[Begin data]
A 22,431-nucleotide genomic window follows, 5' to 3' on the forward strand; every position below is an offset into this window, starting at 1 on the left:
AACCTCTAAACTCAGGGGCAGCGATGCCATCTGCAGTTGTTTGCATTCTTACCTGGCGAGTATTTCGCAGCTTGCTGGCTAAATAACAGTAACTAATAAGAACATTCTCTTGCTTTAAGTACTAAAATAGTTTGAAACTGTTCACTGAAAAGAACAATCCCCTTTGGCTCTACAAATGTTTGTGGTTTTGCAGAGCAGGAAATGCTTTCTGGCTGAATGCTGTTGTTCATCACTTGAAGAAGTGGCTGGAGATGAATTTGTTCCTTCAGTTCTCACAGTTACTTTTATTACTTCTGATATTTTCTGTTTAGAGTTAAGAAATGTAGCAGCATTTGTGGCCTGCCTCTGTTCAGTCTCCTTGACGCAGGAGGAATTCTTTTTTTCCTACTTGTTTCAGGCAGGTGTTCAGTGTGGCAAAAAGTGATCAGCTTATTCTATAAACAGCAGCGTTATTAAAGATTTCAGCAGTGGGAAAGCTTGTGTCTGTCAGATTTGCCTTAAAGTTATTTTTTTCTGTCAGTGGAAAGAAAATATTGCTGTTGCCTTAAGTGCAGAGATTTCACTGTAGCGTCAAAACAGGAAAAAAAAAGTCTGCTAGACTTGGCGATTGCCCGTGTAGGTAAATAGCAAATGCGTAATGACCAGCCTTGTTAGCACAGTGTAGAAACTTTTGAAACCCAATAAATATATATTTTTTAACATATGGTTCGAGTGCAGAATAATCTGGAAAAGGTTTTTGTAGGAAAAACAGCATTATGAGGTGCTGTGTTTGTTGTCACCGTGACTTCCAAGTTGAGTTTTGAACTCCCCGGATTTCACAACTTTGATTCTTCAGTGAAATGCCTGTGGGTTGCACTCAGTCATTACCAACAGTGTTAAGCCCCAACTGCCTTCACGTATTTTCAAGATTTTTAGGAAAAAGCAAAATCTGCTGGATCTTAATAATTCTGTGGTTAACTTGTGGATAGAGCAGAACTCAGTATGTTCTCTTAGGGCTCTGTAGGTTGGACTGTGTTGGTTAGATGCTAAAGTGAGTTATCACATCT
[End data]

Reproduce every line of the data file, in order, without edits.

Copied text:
A 22,431-nucleotide genomic window follows, 5' to 3' on the forward strand; every position below is an offset into this window, starting at 1 on the left:
AACCTCTAAACTCAGGGGCAGCGATGCCATCTGCAGTTGTTTGCATTCTTACCTGGCGAGTATTTCGCAGCTTGCTGGCTAAATAACAGTAACTAATAAGAACATTCTCTTGCTTTAAGTACTAAAATAGTTTGAAACTGTTCACTGAAAAGAACAATCCCCTTTGGCTCTACAAATGTTTGTGGTTTTGCAGAGCAGGAAATGCTTTCTGGCTGAATGCTGTTGTTCATCACTTGAAGAAGTGGCTGGAGATGAATTTGTTCCTTCAGTTCTCACAGTTACTTTTATTACTTCTGATATTTTCTGTTTAGAGTTAAGAAATGTAGCAGCATTTGTGGCCTGCCTCTGTTCAGTCTCCTTGACGCAGGAGGAATTCTTTTTTTCCTACTTGTTTCAGGCAGGTGTTCAGTGTGGCAAAAAGTGATCAGCTTATTCTATAAACAGCAGCGTTATTAAAGATTTCAGCAGTGGGAAAGCTTGTGTCTGTCAGATTTGCCTTAAAGTTATTTTTTTCTGTCAGTGGAAAGAAAATATTGCTGTTGCCTTAAGTGCAGAGATTTCACTGTAGCGTCAAAACAGGAAAAAAAAAGTCTGCTAGACTTGGCGATTGCCCGTGTAGGTAAATAGCAAATGCGTAATGACCAGCCTTGTTAGCACAGTGTAGAAACTTTTGAAACCCAATAAATATATATTTTTTAACATATGGTTCGAGTGCAGAATAATCTGGAAAAGGTTTTTGTAGGAAAAACAGCATTATGAGGTGCTGTGTTTGTTGTCACCGTGACTTCCAAGTTGAGTTTTGAACTCCCCGGATTTCACAACTTTGATTCTTCAGTGAAATGCCTGTGGGTTGCACTCAGTCATTACCAACAGTGTTAAGCCCCAACTGCCTTCACGTATTTTCAAGATTTTTAGGAAAAAGCAAAATCTGCTGGATCTTAATAATTCTGTGGTTAACTTGTGGATAGAGCAGAACTCAGTATGTTCTCTTAGGGCTCTGTAGGTTGGACTGTGTTGGTTAGATGCTAAAGTGAGTTATCACATCT